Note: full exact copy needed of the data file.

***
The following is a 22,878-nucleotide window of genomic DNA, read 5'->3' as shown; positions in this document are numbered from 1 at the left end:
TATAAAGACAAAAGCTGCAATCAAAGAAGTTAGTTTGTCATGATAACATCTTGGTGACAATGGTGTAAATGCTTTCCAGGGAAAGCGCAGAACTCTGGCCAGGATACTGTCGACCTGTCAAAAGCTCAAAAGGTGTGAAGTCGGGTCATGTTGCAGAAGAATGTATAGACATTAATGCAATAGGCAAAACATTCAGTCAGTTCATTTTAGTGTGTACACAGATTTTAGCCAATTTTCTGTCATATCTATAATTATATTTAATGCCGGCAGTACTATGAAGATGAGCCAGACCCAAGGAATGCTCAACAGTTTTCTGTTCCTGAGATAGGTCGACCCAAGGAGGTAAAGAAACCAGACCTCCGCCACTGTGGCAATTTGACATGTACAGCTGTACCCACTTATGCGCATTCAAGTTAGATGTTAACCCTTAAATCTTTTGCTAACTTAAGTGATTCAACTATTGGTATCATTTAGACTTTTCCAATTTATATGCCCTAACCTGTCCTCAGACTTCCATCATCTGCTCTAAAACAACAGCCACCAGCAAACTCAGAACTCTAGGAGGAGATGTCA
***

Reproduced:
The following is a 22,878-nucleotide window of genomic DNA, read 5'->3' as shown; positions in this document are numbered from 1 at the left end:
TATAAAGACAAAAGCTGCAATCAAAGAAGTTAGTTTGTCATGATAACATCTTGGTGACAATGGTGTAAATGCTTTCCAGGGAAAGCGCAGAACTCTGGCCAGGATACTGTCGACCTGTCAAAAGCTCAAAAGGTGTGAAGTCGGGTCATGTTGCAGAAGAATGTATAGACATTAATGCAATAGGCAAAACATTCAGTCAGTTCATTTTAGTGTGTACACAGATTTTAGCCAATTTTCTGTCATATCTATAATTATATTTAATGCCGGCAGTACTATGAAGATGAGCCAGACCCAAGGAATGCTCAACAGTTTTCTGTTCCTGAGATAGGTCGACCCAAGGAGGTAAAGAAACCAGACCTCCGCCACTGTGGCAATTTGACATGTACAGCTGTACCCACTTATGCGCATTCAAGTTAGATGTTAACCCTTAAATCTTTTGCTAACTTAAGTGATTCAACTATTGGTATCATTTAGACTTTTCCAATTTATATGCCCTAACCTGTCCTCAGACTTCCATCATCTGCTCTAAAACAACAGCCACCAGCAAACTCAGAACTCTAGGAGGAGATGTCA